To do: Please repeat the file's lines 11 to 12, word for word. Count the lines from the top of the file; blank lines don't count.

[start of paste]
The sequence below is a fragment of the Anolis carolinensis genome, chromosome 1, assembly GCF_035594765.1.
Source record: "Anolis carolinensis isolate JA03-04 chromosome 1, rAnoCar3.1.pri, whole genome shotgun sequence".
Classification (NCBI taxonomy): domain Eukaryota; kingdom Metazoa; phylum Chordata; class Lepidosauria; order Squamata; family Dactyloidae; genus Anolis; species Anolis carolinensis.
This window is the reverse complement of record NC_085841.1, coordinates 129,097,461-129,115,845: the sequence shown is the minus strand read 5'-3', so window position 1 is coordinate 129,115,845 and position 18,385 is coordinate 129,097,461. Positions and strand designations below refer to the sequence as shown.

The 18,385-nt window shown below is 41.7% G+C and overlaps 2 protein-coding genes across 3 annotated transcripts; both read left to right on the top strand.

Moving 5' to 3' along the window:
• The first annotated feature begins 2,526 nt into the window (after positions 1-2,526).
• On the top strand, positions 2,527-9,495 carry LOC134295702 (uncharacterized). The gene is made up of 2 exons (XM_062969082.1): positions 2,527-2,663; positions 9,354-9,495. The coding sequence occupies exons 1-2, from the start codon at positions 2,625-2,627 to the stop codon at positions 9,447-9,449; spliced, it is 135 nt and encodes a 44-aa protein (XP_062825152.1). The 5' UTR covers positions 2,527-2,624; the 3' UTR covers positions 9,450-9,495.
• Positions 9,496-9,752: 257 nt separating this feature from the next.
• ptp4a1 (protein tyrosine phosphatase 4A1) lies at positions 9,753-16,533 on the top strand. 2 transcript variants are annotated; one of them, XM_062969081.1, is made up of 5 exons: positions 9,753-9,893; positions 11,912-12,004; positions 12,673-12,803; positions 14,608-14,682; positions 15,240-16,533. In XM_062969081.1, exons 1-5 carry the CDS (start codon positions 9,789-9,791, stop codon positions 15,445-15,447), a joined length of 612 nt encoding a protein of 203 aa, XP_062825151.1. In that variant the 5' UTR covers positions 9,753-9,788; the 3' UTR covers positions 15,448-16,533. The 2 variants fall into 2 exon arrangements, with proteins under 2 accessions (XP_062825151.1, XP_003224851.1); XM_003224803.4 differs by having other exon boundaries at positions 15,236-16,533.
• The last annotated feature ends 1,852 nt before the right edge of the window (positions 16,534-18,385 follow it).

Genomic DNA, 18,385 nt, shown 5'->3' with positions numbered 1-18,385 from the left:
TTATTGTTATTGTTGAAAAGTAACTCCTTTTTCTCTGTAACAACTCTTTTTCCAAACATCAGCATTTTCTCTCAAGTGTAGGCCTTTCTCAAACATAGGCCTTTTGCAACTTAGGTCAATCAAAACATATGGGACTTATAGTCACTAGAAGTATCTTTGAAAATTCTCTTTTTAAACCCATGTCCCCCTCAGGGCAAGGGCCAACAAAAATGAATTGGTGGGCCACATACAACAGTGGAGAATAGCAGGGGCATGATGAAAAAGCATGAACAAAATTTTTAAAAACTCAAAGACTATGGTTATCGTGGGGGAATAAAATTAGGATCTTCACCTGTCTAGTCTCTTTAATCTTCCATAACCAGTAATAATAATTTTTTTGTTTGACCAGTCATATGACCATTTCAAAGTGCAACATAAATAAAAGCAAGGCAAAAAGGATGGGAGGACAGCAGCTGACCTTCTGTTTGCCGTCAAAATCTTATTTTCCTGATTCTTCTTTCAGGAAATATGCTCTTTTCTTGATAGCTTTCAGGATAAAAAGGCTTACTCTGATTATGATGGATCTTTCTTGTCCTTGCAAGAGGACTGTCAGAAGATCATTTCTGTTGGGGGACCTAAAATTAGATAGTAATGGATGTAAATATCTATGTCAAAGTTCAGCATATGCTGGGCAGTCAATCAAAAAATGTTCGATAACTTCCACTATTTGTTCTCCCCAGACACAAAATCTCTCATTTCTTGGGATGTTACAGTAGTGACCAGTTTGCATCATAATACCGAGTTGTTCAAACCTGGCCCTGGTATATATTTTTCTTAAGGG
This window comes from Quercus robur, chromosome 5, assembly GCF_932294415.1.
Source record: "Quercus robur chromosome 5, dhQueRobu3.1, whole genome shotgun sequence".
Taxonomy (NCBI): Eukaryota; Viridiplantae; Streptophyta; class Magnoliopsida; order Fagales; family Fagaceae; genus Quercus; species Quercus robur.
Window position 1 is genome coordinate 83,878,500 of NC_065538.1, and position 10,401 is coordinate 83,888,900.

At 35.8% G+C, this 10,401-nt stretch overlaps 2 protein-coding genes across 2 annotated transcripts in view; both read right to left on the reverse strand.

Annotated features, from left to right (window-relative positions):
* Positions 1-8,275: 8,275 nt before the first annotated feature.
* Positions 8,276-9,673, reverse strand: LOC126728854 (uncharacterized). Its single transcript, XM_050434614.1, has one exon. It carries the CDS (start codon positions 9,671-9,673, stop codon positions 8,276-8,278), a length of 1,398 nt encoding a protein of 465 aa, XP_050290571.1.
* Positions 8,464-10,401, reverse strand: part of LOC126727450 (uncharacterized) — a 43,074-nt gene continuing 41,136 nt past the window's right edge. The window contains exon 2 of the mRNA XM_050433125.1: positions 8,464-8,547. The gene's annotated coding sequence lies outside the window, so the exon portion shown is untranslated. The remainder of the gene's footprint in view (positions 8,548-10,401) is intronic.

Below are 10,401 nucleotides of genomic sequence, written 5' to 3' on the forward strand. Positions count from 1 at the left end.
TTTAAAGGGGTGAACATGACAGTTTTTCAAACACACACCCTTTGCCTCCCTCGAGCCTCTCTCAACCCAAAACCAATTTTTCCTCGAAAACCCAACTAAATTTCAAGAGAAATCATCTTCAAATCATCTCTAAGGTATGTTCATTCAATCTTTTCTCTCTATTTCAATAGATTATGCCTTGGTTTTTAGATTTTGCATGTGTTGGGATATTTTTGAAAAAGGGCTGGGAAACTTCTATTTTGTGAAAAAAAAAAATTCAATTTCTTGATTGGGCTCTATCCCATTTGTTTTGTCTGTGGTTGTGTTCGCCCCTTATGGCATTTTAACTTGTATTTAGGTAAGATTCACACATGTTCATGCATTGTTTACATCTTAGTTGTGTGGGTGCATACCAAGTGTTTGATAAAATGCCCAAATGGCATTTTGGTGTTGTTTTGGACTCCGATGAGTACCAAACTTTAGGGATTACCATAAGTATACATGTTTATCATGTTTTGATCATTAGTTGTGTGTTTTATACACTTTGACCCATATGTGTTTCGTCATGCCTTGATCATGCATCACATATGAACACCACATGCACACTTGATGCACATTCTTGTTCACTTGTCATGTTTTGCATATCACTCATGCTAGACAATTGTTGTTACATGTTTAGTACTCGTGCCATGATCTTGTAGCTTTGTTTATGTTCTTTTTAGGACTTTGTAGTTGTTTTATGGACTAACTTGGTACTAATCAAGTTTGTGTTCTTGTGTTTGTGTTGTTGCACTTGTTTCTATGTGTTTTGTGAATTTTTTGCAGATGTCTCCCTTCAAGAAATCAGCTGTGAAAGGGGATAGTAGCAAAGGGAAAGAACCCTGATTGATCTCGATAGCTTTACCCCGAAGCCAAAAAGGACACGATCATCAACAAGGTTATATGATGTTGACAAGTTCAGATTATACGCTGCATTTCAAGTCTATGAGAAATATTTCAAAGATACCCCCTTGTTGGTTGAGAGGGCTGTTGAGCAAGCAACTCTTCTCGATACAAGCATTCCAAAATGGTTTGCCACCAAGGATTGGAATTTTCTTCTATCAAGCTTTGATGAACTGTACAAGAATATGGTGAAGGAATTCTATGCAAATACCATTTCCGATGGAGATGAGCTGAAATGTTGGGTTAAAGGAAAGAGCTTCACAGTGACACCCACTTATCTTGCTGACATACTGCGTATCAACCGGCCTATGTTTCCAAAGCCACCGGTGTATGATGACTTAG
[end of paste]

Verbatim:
• The last annotated feature ends 1,852 nt before the right edge of the window (positions 16,534-18,385 follow it).

Genomic DNA, 18,385 nt, shown 5'->3' with positions numbered 1-18,385 from the left: